Frontier Strategy Group convened a group of multinational executives in Buenos Aires on May 17 for our first Argentina Executive Workshop. The discussion centered on the short-term outlook for multinationals in Argentina, the long-term drivers of growth and business opportunities, and on the key strategies for capturing upside potential once demand starts to accelerate
These are the key takeaways from the session:
Argentina’s operational challenges have not disappeared
- Argentina has not yet put cyclical problems behind it: Only 26% of executives feel confident that Argentina will be able to avoid another recession within the next ten years, with 40% of them reporting that “it could go either way” and 27% of executives expressing very serious doubts as to Argentina’s ability to sustain growth. However, this skepticism should not be surprising; since 1980 the Argentine economy has not been able to post more than four consecutive years of positive growth
- FX dynamics are a serious concern: When asked about which external factor posed the greatest risk to their business, FX volatility (44%) and a strong dollar (19%) concentrated most client responses. Since Macri’s government allowed the peso to float against the US dollar in December of 2015, the Argentine currency has shown an accumulated depreciation of nearly 40%, and the market consensus calls for continued depreciation over the next few years, although at a declining rate as inflation eases. With most multinationals relying on imports to renew their product portfolios in Argentina, companies will face an inevitable trade-off between growing market share– if they decide to absorb higher import costs to compete with cheaper local and Asian players – and profitability – if they don’t
- Salary negotiations remain an unresolved issue: When asked about domestic factors that could affect their business in Argentina, 42% of executives surveyed during the session expressed concerns with regards to salary renegotiations and social unrest. Both problems stem from stubbornly high inflation as well as deriving from the Macri administration measures to control fiscal deficits, which included cuts to consumer subsidies and other cash transfers. The concern is that, not only could labor unions disrupt supply chains if they choose to double down on strikes, or erode profitability if they manage to negotiate salary increases above inflation, but they could also mobilize social discontent against the current administration. The latter outcome would diminish the ability of the political coalition that is supporting Macri to gain additional seats in Congress during October’s mid-term election, potentially interrupting the reform impetus in the country. Macri’s ability to maintain his political capital was chosen as a top concern by 12% of executives in the room, although 64% of executives in the room feel optimistic about Macri’s prospects in October’s elections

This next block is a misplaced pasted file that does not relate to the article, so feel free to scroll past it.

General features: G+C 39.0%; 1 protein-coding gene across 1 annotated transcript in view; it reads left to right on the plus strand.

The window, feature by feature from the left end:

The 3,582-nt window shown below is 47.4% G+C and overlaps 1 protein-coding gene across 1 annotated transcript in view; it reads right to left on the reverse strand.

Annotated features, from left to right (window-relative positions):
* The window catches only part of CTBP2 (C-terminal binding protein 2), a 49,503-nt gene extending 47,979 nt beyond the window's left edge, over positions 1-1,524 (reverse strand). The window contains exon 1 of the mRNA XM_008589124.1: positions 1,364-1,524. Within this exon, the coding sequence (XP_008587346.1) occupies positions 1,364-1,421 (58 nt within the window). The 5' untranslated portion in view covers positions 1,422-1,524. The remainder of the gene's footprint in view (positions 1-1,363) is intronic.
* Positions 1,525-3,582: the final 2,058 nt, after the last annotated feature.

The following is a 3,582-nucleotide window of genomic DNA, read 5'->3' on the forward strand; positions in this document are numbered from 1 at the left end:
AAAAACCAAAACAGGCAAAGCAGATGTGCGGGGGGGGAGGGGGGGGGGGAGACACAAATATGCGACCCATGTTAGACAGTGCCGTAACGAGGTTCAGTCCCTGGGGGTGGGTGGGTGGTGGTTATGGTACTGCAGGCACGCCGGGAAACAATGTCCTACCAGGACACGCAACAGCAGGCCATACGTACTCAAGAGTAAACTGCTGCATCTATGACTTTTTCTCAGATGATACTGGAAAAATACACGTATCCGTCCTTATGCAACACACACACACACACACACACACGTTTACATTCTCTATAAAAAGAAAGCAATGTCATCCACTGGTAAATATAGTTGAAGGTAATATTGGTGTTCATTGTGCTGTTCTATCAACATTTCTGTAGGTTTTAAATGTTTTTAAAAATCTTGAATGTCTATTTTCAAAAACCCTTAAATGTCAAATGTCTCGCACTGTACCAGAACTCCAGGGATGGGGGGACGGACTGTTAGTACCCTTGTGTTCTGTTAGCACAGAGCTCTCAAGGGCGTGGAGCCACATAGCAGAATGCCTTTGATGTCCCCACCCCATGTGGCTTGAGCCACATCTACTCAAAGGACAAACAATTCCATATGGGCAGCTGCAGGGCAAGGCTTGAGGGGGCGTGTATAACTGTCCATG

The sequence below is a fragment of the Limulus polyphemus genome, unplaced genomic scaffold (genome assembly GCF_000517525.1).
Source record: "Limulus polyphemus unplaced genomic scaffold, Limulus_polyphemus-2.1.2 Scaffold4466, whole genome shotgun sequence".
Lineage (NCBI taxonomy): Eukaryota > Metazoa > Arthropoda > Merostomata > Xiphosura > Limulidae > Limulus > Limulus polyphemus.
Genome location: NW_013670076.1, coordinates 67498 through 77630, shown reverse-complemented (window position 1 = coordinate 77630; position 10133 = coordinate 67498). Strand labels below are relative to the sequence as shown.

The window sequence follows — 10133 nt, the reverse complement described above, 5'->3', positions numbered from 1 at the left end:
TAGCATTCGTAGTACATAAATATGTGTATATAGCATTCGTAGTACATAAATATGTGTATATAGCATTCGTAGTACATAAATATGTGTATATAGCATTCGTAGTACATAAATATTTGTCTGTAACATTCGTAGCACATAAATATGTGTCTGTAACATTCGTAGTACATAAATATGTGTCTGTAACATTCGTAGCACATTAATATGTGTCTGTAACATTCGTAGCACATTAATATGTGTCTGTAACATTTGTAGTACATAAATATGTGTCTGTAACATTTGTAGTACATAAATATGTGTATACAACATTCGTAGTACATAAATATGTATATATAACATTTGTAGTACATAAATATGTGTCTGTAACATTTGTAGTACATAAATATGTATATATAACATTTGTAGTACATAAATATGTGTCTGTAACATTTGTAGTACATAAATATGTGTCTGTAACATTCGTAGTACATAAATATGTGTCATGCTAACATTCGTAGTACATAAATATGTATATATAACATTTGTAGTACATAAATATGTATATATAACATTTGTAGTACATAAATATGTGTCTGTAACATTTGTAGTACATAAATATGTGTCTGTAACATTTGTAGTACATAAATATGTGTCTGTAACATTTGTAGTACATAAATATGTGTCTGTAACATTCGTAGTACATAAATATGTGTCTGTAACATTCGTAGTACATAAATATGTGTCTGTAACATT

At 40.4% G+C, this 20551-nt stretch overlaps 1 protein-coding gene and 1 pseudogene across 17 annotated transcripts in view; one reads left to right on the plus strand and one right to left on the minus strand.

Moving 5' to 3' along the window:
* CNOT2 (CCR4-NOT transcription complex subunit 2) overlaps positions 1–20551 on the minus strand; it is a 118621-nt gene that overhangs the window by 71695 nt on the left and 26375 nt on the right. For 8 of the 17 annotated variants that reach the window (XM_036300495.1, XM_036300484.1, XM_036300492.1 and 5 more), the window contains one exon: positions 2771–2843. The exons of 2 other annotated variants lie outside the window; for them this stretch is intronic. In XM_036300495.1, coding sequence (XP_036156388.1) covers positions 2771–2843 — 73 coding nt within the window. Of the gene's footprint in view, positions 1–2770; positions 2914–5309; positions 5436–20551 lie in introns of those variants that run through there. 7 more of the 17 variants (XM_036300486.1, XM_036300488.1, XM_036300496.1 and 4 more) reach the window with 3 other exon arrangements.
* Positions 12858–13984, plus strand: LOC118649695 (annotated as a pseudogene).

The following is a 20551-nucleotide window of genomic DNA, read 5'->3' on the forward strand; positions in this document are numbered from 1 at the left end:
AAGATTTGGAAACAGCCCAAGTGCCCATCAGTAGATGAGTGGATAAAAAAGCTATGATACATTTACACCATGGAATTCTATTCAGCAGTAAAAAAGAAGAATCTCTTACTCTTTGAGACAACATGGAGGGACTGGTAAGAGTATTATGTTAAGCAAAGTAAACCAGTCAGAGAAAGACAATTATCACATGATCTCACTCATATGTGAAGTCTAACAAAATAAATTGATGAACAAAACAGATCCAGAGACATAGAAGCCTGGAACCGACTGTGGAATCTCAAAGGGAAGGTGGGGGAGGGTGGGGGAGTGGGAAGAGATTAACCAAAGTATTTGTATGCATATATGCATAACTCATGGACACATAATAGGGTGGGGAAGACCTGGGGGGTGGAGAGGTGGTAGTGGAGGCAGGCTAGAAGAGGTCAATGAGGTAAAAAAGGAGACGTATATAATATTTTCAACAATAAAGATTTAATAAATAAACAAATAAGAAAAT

Multinationals are not yet experiencing a strong market rebound
- Sales performance has been weak so far in 2017: Despite high market expectations for Argentina, multinationals have yet to see higher demand coming from this market. Only 16% of companies surveyed experienced a significant or moderate improvement in the first quarter relative to the same quarter last year. Likewise, only 46% of executives reported an improved Q1 in US dollar terms. More interestingly, when asked when they expected demand for their products to accelerate, none of the executives in the room pointed to Q2, which suggests that as of May domestic demand has not yet picked up in Argentina. Clients remain fairly optimistic, however, with 29% of executives expecting sales volumes to pick up in Q3, 36% in Q4 and 29% only in 2018.
- Business performance does vary by industry: Given the nature and timing of Argentina’s recovery, which is being led by private investment in a few key sectors – including energy, mining, and telecoms – and by public investment in healthcare and infrastructure, it is not surprising that healthcare and industrial companies are reporting better top-line performance than their peers in the consumer goods space. B2C companies will have to wait for inflation to subside and for jobs to be created in the services sector and in key cities, items for which the Argentine labor market rigidity does not bode well. As a matter of fact, only 23% of executives in the room reported that they will increase headcount in 2017, choosing rather to wait for a more sustained recovery.
- Volume versus price dynamics could point to an imminent market recovery in Argentina: High-inflation can be operationally and commercially challenging, but it can also distort business performance when looking at sales numbers in value terms. As a matter of fact, 35% of executives reported price increases as being more important than volume growth to explain their Q1 performance. However, 43% of executives already report volume growth having outweighed price increases in the first quarter, which suggests that demand for products and services could be turning the corner.
Argentina’s recovery remains vulnerable to political and economic turmoil in Brazil
Less than a week after FSG hosted its event in Buenos Aires, Brazil’s interim president Michel Temer was caught in political misdeeds and bribery accusations, which has prompted FSG to revise down expectations for the Brazil market, and by extension also for Argentina.
You can access our special report on Brazil’s political crisis and forecast revisions by clicking here.
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